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Federal appeals court rules EPA can halt power plant construction

The US Court of Appeals for the Sixth Circuit [official website] ruled [opinion, PDF] Thursday that the Environmental Protection Agency (EPA) [official website] can suspend power plant construction projects before project completion based on evidence that a plant is underestimating the extent to which the project will affect its aggregate pollutant emissions. The Clean Air Act (CAA) [text, PDF] forbids the construction of new sources of air pollution without a permit, but excepts sources already in operation unless the EPA deems a prospective overhaul as a "major modification" resulting in a "significant emissions increase." Permits require companies to use the "best available control technology" to mitigate emissions. In 2010, the EPA sued utility company DTE Energy [corporate website] for overhauling its Monroe Unit 2 coal-fired power plant without installing permit-required pollution controls. DTE argued that the permit was not required because its overhaul did not result in a "significant emissions increase." A judge for the US District Court for the Eastern District of Michigan [official website] ruled in favor of DTE in 2011, holding that any EPA determination as to "major modifications" must occur only "if and when post-construction monitoring shows a need to do so." The Sixth Circuit overruled the decision Thursday as an unwarranted limitation [WP report] on the EPA's power to challenge suspected violations of emissions requirements before project completion can provide either supportive or contradictory evidence.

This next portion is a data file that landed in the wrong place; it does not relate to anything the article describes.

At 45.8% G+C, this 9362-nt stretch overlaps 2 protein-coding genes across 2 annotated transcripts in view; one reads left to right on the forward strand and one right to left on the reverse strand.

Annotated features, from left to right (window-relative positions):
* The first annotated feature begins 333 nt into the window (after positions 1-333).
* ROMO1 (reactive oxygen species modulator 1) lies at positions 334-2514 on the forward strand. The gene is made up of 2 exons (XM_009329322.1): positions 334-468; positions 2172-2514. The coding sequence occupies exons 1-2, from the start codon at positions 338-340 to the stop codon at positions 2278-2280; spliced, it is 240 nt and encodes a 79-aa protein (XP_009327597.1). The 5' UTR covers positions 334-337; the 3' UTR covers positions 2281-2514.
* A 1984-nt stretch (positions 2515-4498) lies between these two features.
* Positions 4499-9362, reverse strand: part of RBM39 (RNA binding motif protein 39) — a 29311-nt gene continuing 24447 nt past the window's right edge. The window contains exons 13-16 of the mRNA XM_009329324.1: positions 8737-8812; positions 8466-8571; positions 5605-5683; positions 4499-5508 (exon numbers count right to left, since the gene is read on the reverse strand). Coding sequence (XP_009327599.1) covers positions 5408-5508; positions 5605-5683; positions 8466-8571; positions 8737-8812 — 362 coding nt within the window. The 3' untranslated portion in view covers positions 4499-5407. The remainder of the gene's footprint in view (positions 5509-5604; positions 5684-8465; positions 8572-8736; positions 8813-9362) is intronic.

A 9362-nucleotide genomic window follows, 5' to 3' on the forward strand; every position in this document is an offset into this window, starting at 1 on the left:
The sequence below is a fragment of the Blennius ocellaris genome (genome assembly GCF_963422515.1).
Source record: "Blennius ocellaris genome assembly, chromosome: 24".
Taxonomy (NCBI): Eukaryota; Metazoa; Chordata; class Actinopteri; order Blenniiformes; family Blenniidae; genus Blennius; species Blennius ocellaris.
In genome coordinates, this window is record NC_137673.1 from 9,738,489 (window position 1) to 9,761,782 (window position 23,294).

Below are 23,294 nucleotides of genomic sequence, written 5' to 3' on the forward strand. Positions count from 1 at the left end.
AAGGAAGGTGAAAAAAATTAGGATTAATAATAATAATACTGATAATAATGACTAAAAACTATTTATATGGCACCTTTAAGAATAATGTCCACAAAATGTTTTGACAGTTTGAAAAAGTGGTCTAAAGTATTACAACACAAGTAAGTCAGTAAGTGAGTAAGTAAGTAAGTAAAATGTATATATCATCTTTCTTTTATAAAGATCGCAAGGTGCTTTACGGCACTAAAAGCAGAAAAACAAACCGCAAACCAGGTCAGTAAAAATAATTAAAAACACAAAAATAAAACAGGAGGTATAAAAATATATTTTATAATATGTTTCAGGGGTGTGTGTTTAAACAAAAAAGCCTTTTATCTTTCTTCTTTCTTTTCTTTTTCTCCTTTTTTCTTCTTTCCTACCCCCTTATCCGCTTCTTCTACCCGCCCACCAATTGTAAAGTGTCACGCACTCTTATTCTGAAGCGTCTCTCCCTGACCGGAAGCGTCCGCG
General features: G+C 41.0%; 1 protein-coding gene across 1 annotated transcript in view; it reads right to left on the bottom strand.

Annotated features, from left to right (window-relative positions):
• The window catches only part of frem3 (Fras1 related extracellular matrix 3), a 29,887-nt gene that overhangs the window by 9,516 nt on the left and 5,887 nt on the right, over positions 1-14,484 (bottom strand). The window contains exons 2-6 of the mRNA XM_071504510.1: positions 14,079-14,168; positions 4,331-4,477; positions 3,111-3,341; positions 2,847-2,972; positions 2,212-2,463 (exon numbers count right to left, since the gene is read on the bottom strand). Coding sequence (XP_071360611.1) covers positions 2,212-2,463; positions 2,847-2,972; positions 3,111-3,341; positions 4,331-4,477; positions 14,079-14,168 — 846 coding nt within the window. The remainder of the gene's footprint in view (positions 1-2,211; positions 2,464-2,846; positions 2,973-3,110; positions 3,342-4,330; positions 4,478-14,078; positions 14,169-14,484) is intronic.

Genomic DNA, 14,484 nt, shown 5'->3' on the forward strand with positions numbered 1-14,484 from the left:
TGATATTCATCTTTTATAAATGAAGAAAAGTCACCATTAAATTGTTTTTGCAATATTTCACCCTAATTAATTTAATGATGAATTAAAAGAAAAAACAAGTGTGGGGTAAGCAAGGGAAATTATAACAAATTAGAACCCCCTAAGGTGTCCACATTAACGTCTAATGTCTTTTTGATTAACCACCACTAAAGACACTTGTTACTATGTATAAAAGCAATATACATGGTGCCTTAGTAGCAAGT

The EPA is often involved in litigation concerning air pollution and CAA compliance. In August the US Court of Appeals for the District of Columbia Circuit ruled [JURIST report] that the EPA overstepped its authority under the CAA by issuing a regulation limiting power plants' emissions that cross state lines. Also in August the US Court of Appeals for the Fifth Circuit ruled [JURIST report] that the EPA exceeded its legal authority under the CAA by disapproving a Texas plan to issue permits under the Act. In June 2011 the US Supreme Court ruled [JURIST report] that the EPA and the CAA displace claims made under the federal common law of nuisance regarding whether electric utilities contributed to global warming [JURIST news archive]. In January 2011, the state of Texas failed for the third time in two months in its attempt to block EPA regulations [JURIST report] governing greenhouse gas emissions. The U.S. Circuit Court of Appeals for the District of Columbia denied the state's request to block an EPA program allocating greenhouse gas emission permits under the CAA.

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